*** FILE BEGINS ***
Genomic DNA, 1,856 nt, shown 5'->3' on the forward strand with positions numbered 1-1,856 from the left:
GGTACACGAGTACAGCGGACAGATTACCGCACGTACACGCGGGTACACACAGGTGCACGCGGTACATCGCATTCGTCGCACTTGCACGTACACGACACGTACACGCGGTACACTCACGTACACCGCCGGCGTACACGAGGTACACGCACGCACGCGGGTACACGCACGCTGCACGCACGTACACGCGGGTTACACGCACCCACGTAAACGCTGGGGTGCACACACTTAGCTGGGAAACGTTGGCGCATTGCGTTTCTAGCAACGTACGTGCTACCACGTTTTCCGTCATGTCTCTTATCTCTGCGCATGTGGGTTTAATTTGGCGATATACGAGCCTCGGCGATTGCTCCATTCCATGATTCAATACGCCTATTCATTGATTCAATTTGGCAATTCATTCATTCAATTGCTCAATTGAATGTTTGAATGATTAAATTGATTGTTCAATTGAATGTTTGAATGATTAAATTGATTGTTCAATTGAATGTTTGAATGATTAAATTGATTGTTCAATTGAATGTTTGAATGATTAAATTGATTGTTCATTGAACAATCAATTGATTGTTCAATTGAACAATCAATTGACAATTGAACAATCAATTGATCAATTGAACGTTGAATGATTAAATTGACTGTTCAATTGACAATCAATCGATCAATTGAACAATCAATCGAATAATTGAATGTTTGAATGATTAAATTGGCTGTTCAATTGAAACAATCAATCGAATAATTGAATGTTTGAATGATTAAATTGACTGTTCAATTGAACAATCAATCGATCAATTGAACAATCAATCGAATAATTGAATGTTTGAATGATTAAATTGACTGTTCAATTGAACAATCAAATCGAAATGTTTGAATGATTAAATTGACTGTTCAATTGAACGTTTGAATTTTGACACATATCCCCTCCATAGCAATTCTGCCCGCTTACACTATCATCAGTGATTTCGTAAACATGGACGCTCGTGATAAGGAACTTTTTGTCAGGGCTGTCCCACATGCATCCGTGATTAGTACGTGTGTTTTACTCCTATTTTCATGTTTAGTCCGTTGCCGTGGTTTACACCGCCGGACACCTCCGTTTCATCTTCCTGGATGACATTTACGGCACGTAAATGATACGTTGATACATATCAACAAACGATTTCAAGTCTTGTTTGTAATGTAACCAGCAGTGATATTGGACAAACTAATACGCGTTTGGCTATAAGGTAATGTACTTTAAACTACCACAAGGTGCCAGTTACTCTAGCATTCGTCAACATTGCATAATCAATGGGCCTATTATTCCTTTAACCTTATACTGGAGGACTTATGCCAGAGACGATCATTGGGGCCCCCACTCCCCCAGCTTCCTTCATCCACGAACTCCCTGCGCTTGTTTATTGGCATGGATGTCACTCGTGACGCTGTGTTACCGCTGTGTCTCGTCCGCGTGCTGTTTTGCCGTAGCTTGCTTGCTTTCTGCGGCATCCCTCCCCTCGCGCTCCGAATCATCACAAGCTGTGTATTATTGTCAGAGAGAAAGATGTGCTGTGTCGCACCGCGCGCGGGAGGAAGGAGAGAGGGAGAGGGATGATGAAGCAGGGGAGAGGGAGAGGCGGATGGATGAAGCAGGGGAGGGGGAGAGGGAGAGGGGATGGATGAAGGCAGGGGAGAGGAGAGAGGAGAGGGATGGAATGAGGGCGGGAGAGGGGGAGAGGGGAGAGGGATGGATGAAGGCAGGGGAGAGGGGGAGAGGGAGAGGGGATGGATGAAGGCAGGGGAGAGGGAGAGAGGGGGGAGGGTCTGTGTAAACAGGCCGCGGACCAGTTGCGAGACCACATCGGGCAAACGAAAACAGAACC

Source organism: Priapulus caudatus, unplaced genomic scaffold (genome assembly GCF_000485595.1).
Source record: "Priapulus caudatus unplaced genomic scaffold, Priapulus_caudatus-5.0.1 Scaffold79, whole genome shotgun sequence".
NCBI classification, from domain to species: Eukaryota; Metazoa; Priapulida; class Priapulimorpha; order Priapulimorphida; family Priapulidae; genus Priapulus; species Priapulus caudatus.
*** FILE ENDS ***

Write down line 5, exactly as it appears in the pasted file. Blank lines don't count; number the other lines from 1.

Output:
NCBI classification, from domain to species: Eukaryota; Metazoa; Priapulida; class Priapulimorpha; order Priapulimorphida; family Priapulidae; genus Priapulus; species Priapulus caudatus.